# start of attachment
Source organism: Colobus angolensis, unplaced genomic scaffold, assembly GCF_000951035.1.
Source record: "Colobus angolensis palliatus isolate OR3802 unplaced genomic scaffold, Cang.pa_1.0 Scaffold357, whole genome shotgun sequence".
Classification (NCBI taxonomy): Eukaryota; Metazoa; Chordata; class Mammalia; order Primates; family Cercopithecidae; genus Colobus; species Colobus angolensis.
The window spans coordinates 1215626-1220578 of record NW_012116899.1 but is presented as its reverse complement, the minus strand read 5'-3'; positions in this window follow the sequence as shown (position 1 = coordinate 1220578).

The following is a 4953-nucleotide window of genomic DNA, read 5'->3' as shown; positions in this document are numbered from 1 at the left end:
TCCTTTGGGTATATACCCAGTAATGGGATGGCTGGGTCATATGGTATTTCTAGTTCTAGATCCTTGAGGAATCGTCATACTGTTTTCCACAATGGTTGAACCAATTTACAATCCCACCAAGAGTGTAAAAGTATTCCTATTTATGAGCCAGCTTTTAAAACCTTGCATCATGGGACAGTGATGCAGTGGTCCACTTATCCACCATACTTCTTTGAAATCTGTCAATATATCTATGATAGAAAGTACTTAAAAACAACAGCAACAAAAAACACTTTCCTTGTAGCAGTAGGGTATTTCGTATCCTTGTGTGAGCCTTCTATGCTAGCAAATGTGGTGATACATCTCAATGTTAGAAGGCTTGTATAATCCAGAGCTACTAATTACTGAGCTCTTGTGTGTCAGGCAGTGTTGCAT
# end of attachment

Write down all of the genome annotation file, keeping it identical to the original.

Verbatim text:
Source organism: Colobus angolensis, unplaced genomic scaffold, assembly GCF_000951035.1.
Source record: "Colobus angolensis palliatus isolate OR3802 unplaced genomic scaffold, Cang.pa_1.0 Scaffold357, whole genome shotgun sequence".
Classification (NCBI taxonomy): Eukaryota; Metazoa; Chordata; class Mammalia; order Primates; family Cercopithecidae; genus Colobus; species Colobus angolensis.
The window spans coordinates 1215626-1220578 of record NW_012116899.1 but is presented as its reverse complement, the minus strand read 5'-3'; positions in this window follow the sequence as shown (position 1 = coordinate 1220578).

The following is a 4953-nucleotide window of genomic DNA, read 5'->3' as shown; positions in this document are numbered from 1 at the left end:
TCCTTTGGGTATATACCCAGTAATGGGATGGCTGGGTCATATGGTATTTCTAGTTCTAGATCCTTGAGGAATCGTCATACTGTTTTCCACAATGGTTGAACCAATTTACAATCCCACCAAGAGTGTAAAAGTATTCCTATTTATGAGCCAGCTTTTAAAACCTTGCATCATGGGACAGTGATGCAGTGGTCCACTTATCCACCATACTTCTTTGAAATCTGTCAATATATCTATGATAGAAAGTACTTAAAAACAACAGCAACAAAAAACACTTTCCTTGTAGCAGTAGGGTATTTCGTATCCTTGTGTGAGCCTTCTATGCTAGCAAATGTGGTGATACATCTCAATGTTAGAAGGCTTGTATAATCCAGAGCTACTAATTACTGAGCTCTTGTGTGTCAGGCAGTGTTGCAT